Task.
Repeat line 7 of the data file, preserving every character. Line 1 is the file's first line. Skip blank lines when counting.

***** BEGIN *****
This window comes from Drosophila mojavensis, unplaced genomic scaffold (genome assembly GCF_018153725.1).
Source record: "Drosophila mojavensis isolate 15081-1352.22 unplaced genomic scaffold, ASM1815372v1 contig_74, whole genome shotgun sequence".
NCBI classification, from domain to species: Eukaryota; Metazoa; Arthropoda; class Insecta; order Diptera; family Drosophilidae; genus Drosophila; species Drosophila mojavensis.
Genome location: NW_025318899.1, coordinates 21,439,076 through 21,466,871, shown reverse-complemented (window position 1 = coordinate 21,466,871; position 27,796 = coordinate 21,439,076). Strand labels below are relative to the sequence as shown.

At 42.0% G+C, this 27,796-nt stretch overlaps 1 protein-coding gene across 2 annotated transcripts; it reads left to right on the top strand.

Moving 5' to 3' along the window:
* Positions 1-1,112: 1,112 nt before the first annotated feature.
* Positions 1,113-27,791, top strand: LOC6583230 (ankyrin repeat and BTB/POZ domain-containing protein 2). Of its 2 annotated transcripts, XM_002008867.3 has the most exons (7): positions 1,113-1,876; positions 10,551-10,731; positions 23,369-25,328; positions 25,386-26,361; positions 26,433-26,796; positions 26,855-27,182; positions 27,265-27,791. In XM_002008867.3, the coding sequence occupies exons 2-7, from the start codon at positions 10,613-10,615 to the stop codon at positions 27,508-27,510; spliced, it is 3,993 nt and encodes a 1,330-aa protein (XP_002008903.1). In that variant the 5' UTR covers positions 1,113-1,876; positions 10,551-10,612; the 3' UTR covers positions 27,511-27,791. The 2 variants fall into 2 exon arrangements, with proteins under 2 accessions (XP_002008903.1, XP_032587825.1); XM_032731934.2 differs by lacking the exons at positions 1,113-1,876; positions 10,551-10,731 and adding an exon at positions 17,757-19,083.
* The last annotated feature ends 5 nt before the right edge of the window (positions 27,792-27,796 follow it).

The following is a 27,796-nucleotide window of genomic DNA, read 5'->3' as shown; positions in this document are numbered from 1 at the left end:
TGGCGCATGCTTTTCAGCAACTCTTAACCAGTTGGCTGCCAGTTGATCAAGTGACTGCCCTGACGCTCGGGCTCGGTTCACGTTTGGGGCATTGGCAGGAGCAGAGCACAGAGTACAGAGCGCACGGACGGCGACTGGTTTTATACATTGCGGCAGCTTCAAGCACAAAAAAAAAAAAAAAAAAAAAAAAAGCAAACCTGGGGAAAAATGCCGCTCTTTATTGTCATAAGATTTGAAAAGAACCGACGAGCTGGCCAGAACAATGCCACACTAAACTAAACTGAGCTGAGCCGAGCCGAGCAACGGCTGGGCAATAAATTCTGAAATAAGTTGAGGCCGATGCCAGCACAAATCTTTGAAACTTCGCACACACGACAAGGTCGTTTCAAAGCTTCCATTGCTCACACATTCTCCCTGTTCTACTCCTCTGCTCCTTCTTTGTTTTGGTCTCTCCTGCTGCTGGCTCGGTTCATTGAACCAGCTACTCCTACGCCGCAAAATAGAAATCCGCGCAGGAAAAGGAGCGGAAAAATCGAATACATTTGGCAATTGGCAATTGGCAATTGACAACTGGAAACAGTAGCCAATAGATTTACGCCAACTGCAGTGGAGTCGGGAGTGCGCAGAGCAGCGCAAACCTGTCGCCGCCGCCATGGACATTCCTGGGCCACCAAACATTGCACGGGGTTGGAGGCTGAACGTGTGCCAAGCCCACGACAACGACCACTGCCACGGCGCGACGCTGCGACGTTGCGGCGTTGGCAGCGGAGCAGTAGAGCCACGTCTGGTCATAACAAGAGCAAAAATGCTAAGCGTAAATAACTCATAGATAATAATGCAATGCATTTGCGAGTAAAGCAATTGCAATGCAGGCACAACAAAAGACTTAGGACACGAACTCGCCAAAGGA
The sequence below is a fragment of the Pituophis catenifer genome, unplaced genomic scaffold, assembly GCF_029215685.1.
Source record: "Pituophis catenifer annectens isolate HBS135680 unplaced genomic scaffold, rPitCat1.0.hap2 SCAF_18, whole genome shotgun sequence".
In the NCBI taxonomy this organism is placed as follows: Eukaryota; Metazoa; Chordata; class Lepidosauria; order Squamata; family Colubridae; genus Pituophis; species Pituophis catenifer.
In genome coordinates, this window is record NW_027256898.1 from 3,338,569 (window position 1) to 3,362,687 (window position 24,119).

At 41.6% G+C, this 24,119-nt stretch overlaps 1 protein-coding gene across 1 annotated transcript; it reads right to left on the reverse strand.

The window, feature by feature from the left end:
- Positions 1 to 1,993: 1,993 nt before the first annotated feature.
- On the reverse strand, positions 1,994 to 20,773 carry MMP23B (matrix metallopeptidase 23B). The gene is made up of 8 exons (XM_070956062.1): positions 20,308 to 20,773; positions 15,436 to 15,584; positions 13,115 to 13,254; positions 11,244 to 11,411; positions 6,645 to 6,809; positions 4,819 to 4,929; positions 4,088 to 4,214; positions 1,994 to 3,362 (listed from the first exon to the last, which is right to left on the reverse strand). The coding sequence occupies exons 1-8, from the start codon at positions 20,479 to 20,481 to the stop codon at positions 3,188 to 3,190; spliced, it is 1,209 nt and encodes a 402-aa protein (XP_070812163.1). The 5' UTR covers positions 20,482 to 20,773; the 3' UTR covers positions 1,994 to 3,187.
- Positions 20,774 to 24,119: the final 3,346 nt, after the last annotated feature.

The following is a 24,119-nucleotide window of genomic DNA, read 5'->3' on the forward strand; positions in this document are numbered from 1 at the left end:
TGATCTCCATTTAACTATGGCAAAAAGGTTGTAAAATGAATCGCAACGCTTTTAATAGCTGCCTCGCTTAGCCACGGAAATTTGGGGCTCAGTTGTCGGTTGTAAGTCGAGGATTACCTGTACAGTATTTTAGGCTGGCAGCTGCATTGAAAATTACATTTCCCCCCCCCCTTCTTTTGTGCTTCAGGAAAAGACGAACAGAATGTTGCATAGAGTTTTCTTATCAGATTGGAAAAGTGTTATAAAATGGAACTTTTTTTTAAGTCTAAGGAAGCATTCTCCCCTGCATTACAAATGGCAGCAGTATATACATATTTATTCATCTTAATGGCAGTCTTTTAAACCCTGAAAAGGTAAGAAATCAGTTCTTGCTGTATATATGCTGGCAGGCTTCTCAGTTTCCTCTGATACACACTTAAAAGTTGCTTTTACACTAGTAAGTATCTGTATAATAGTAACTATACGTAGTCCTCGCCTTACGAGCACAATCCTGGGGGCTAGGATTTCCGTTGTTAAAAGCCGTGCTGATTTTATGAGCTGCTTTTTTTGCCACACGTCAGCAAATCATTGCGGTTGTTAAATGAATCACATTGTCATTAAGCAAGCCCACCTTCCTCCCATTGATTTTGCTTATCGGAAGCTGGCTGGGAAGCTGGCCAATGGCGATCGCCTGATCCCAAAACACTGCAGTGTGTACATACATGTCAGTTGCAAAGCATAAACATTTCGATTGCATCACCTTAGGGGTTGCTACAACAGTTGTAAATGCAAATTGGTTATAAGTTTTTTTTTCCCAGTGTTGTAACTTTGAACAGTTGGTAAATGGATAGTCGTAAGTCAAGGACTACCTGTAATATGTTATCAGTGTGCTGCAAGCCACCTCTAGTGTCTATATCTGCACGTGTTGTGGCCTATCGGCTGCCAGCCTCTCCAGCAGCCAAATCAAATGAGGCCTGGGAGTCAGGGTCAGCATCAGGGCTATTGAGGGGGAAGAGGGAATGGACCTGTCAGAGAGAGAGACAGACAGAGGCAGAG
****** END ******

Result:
* Positions 1-1,112: 1,112 nt before the first annotated feature.